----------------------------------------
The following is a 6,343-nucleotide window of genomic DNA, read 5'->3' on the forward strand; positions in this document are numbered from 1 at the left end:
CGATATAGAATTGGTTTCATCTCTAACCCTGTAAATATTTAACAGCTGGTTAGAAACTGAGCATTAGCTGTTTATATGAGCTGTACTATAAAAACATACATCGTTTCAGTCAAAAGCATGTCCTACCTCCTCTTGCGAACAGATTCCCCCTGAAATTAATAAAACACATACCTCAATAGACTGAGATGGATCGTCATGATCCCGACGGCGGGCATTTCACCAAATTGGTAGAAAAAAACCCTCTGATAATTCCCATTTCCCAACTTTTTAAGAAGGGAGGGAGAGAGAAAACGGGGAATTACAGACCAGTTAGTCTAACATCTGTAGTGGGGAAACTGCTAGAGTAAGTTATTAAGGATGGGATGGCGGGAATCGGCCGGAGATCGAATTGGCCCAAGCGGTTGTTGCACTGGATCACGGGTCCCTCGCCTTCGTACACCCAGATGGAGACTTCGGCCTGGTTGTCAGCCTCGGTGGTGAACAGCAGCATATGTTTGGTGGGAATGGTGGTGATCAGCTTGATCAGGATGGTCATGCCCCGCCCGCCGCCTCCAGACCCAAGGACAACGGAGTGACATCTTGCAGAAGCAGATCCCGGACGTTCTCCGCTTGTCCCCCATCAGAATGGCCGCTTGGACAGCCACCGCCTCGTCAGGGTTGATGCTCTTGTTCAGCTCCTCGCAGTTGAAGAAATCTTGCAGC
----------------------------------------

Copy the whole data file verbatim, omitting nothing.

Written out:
The following is a 6,343-nucleotide window of genomic DNA, read 5'->3' on the forward strand; positions in this document are numbered from 1 at the left end:
CGATATAGAATTGGTTTCATCTCTAACCCTGTAAATATTTAACAGCTGGTTAGAAACTGAGCATTAGCTGTTTATATGAGCTGTACTATAAAAACATACATCGTTTCAGTCAAAAGCATGTCCTACCTCCTCTTGCGAACAGATTCCCCCTGAAATTAATAAAACACATACCTCAATAGACTGAGATGGATCGTCATGATCCCGACGGCGGGCATTTCACCAAATTGGTAGAAAAAAACCCTCTGATAATTCCCATTTCCCAACTTTTTAAGAAGGGAGGGAGAGAGAAAACGGGGAATTACAGACCAGTTAGTCTAACATCTGTAGTGGGGAAACTGCTAGAGTAAGTTATTAAGGATGGGATGGCGGGAATCGGCCGGAGATCGAATTGGCCCAAGCGGTTGTTGCACTGGATCACGGGTCCCTCGCCTTCGTACACCCAGATGGAGACTTCGGCCTGGTTGTCAGCCTCGGTGGTGAACAGCAGCATATGTTTGGTGGGAATGGTGGTGATCAGCTTGATCAGGATGGTCATGCCCCGCCCGCCGCCTCCAGACCCAAGGACAACGGAGTGACATCTTGCAGAAGCAGATCCCGGACGTTCTCCGCTTGTCCCCCATCAGAATGGCCGCTTGGACAGCCACCGCCTCGTCAGGGTTGATGCTCTTGTTCAGCTCCTCGCAGTTGAAGAAATCTTGCAGC